Dillon prepared for the role by speaking with both active and reformed addicts, studying their personality traits and body language. The 29 Oct 1988 LAT reported that Dillon’s research included buying heroin paraphernalia in New York City’s East Village, with the ... More Less

According to the 20 Nov 1988 NYT, writer-director Gus Van Sant based the screenplay on the as-of-yet unpublished novel, Drugstore Cowboy, by Washington State Penitentiary inmate James Fogle, who once made his living selling stolen pharmaceuticals, resulting in his own addiction.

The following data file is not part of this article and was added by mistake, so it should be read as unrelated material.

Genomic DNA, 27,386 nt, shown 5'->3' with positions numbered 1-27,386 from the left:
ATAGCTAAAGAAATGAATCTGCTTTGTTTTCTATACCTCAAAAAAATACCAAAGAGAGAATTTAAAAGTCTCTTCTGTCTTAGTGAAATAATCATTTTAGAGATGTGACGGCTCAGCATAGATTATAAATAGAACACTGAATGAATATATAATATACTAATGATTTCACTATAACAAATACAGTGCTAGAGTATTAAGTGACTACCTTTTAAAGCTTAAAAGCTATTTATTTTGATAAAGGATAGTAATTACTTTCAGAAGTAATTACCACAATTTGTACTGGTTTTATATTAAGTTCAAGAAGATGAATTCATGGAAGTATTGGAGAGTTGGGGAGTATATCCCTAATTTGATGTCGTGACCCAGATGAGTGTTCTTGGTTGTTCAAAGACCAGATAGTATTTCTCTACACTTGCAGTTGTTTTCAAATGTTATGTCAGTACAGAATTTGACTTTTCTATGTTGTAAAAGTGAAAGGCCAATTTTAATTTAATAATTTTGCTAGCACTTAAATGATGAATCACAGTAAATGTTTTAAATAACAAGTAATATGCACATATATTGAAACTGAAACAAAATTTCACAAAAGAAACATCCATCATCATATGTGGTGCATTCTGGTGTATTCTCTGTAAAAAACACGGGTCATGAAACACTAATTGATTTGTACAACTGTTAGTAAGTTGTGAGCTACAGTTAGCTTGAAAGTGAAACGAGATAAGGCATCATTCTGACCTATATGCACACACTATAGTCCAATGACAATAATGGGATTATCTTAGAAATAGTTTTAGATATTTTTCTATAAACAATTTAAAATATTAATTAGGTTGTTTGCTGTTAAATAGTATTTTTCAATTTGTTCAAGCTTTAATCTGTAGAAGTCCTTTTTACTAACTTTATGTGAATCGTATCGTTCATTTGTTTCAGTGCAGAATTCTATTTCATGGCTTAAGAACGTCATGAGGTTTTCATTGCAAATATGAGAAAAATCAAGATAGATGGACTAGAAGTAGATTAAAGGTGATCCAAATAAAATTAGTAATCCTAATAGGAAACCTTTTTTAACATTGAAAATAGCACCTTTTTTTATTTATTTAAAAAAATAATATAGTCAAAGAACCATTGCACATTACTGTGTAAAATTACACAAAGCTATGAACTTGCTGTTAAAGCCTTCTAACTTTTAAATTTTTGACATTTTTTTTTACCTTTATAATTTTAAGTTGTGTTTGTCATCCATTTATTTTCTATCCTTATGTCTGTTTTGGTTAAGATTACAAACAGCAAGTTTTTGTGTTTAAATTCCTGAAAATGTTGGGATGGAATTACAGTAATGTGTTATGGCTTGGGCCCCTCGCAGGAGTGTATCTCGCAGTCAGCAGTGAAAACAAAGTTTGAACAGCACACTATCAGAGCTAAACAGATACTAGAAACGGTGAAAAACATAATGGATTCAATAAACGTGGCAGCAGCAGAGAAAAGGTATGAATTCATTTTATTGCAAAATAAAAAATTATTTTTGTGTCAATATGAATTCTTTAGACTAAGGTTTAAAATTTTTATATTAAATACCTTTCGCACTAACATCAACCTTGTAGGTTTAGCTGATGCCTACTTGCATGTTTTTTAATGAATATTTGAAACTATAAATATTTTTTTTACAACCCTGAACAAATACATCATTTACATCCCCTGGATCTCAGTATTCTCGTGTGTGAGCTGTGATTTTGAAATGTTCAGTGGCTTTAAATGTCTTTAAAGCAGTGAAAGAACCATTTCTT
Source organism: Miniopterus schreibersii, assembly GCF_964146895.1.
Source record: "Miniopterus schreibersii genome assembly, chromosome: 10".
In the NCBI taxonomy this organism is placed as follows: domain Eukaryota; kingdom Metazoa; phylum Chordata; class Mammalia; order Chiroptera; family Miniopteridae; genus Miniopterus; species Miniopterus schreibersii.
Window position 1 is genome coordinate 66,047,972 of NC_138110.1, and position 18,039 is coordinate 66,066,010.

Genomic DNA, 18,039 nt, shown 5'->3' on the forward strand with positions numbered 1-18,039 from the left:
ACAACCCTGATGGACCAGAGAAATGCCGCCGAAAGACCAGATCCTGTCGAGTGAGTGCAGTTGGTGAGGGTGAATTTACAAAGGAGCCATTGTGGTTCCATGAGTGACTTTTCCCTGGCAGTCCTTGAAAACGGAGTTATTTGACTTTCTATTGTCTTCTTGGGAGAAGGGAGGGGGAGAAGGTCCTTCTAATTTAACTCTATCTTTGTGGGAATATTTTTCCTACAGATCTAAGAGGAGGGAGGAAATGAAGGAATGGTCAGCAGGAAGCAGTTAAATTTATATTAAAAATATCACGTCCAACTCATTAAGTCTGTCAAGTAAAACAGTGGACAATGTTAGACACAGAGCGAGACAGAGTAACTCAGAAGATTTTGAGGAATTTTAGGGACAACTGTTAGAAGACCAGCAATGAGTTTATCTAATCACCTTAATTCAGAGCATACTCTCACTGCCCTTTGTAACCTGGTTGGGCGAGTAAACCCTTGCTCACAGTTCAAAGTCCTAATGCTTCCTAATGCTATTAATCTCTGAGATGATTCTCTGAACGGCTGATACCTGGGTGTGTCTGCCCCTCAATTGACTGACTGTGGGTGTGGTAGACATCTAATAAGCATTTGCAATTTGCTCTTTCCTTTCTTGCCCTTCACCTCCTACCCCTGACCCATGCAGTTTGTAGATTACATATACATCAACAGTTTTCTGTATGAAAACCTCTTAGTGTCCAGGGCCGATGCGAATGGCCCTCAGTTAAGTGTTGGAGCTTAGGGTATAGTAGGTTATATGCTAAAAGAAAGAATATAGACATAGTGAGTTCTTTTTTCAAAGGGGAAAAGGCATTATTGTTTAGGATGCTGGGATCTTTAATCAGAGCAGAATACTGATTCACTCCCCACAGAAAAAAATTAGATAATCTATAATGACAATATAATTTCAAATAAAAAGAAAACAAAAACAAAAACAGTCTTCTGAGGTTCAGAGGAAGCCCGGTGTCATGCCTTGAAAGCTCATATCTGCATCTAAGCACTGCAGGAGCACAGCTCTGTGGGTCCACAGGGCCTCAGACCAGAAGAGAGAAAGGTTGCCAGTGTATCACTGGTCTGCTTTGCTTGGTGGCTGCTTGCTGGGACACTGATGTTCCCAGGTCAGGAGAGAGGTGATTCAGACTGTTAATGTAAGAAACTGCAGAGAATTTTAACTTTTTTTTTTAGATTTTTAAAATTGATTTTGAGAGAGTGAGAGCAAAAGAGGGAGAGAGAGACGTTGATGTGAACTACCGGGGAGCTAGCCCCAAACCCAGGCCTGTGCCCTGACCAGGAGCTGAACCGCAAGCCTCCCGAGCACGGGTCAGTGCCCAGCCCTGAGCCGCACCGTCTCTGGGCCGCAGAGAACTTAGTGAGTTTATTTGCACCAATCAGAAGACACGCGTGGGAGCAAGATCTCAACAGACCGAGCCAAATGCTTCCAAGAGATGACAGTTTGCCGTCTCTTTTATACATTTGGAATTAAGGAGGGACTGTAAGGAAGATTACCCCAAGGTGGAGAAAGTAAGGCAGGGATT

Van Sant encountered resistance as he shopped the property to studios, the majority of which refused to associate themselves with a story about drug addicts. However, Avenue Pictures, founded only a year earlier, was enthusiastic about the project. While some members of the production team envisioned a black-and-white film, Avenue preferred color. Art director Eve Cauley compromised by devising a color palette “emphasizing blue, dark green and black,” which created contrasts similar to black and white. Screenwriters Van Sant and Daniel Yost removed the more bleak aspects of the story, transforming it into a “black comedy.” They also changed the setting to 1971, more than a decade before the AIDS and “crack” cocaine epidemics. Actor Matt Dillon believed his character, “Bob Hughes,” was more sympathetic in this context, noting that the nature of drug addiction had become more sinister in recent years. Van Sant, a self-described “student” of William S. Burroughs, hired the author to play “the man who introduced Bob to drugs.” Burroughs revised the character as a defrocked priest, and altered the dialogue to reflect his own manner of speaking.